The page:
Envy is the root of all fads and fads set the stage for human evolution.
Feeling bad, depressed and losing self-confidence because of having been bypassed by an associate is the kind of envy you don’t want to have. It saps your energy, de-motivates you and could lead your promising career into an early demise.
Instead, say, “If he can do it, so I can. And better.” Try it and see how good it makes you feel; it allows you to see the bigger picture and sets you off running in the direction you want to take.
3. Paying the price:
Everybody wants to succeed, but only very few want to pay the price. It may not be in monetary terms, though it won’t hurt to buy decent clothes and shoes, or get a good physical make-over.
But the real price, and this is too stiff for most, are the inner changes you have to make to succeed.
First, and foremost, change your attitude about yourself, your job, the people you work with, and the whole world around you. You are a lot better than you think.
Second, get rid of your bad habits and character traits, e.g., tardiness, absenteeism, failure to meet deadlines, procrastination, lack of self confidence, etc. These are manifestations of unprofessionalism and unless you get rid of these, you will remain a little leaguer.
Third, learn how to communicate and interact well with co-workers. Office interaction and communication are probably the least understood and underrated skills one must have up his sleeve to get ahead in his/her career. They are the most crucial if one intends to move from the insignificant 80 to the over-achieving 20.
Every effort you put in pursuing your career goals will all go to waste if you cannot communicate your intentions in a clear, simple, and understandable manner, and persuade others to support you because your relationship with them sucks.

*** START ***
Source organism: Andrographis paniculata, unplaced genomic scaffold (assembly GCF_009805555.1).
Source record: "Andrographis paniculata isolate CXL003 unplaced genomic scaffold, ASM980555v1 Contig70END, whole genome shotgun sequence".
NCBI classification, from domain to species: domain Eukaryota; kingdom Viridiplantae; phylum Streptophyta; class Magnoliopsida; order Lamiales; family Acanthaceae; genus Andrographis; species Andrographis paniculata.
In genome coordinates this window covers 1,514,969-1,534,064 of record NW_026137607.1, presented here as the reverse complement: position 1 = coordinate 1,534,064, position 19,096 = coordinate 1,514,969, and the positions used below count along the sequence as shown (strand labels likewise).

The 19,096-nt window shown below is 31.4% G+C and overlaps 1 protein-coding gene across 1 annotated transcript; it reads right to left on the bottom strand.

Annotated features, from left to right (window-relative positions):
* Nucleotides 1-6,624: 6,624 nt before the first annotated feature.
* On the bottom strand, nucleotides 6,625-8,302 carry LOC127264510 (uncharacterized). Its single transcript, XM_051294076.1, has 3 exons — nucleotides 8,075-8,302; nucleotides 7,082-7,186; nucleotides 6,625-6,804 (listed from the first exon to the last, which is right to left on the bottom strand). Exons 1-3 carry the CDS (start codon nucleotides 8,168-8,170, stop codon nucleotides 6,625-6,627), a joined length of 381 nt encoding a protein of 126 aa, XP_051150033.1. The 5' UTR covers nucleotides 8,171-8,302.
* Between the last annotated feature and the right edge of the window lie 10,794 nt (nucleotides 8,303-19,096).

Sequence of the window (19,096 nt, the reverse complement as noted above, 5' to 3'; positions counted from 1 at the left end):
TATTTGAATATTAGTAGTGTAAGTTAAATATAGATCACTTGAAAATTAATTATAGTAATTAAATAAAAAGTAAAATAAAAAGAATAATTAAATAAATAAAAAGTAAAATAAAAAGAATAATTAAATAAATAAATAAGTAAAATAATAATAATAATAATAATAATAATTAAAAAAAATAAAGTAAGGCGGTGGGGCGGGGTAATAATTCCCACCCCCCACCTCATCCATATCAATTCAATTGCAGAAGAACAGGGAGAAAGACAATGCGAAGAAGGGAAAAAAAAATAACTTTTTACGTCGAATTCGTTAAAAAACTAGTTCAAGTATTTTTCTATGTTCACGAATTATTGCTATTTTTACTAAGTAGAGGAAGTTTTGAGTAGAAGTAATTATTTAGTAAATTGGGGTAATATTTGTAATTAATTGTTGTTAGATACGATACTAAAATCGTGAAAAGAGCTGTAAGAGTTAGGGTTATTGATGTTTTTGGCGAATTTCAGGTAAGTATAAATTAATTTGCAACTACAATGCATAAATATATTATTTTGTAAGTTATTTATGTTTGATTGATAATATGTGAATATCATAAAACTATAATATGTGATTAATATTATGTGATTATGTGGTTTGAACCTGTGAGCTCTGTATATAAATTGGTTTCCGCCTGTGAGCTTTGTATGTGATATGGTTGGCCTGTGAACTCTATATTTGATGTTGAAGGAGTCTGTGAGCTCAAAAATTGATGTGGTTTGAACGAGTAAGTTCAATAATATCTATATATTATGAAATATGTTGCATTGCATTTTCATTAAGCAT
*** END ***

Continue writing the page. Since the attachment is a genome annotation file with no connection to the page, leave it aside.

4. Learning new things and don’t stop:
Learning is one of the distinguishing traits of highly successful people. They never stop learning. They always have a book by the side and subscriptions to self-improvement, technology or business magazines.
They can carry themselves well in discussions covering a wide range of topics. And if necessary, rattle off figures, statistics and studies on subjects related to their fields of expertise.
The days of “mastery of one,” are long gone, supplanted by multi-tasking and multi-jobbing.
5. Believing in yourself:
Unless you firmly believe in yourself, all of the above will be like a typical obstacle course in a military boot camp.
You will find them too high to scale, too slippery to get a hold on, to difficult to wriggle through or too risky even to try. You will hesitate, procrastinate, and make shortcuts. If they don’t work you try a different route or skirt around them until you hit another dead end. Finally you give up believing that you are just not cut out to be in the 20.
Louisa May Alcott (author of the classic novel, The Little Women) said:
“We all have our life to pursue, our own kind of dream to be weaving, and we all have the power to make wishes come true, as long as we keep believing.”
Success is, in most cases, not of lack of skill but a lack of will.